Crucial Client Calls
If you underestimate the importance of a quick call with hired talent, you may not succeed with 100% of your events.
For an in-person event coming up, I discovered the client wasn’t expecting my “Quiz Show”, but, instead, a keynote. These are very different services.
I had been requesting a call with the client who the booker said was very busy and tough to nail down.
If I had arrived at the conference expecting to perform my interactive Quiz Show, which is comedy and trivia, and was asked present one of my keynotes, could I have shifted gears on the fly? Yes. But, the potential for the event to be a stellar success would have been compromised.
We only discovered the miscommunication in email exchanges as I was trying to schedule the call. In the end, once we had our meeting, the client was so excited about my Quiz Show for their audience that we changed the program. While they’re getting the show I was erroneously prepping in the first place, a planned Quiz Show is a lot less stressful for event planners than getting one by surprise.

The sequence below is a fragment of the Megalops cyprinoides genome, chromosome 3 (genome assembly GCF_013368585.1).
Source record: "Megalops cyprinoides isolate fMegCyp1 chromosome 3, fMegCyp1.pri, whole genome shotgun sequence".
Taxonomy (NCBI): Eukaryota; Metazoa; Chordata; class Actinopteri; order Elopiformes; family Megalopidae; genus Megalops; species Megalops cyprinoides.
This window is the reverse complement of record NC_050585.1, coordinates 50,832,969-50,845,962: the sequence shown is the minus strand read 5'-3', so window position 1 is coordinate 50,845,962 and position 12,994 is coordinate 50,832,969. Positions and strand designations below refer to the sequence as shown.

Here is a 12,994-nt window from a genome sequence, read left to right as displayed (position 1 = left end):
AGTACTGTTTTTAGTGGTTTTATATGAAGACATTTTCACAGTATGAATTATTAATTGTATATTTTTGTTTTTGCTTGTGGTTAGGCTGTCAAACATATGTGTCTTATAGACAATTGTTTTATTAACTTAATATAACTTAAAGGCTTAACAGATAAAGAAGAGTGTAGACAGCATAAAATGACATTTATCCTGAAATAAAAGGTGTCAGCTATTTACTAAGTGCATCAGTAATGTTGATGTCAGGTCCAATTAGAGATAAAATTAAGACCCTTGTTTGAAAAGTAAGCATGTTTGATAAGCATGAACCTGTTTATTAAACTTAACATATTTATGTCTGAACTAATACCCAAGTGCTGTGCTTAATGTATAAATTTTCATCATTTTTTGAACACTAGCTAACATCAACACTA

PRO-TIP: Personally speak with the talent you hire for every event.
It might seem unnecessary to schedule a “client-call” when you’re hiring a seasoned pro as the host, entertainer, or speaker for an event. The above anecdote is an example of why I think it’s a recipe for disaster to skip this 20-minute meeting.
Plus, whether you’re planning an event internally, or for another organization, a “client-call” involves the people responsible for booking the talent and the people responsible for the audience who will experience the talent. Every time.
Surprisingly, this kind of “client-call” is something that, as the talent, I’m the one pushing to arrange. Early in my career, event bookers were insistent that I make myself available to have a meeting with the client in advance of any show. I was never reluctant – this is a crucial aspect of a successful program. I’d prefer, in fact, that they also attend.
Time constraints, or past work history together, can suggest this is a make-work, and it may end up being so. For the less common instances when fragmented planning or miscommunication create potential pitfalls in delivering a successful program, the extra time is worth it.
Even when a pre-event meeting has not taken place, the result is most often still fantastic. To achieve success 10/10 instead of 9/10, for me, an opportunity to speak directly with the people responsible for the booking and the audience is the gold standard.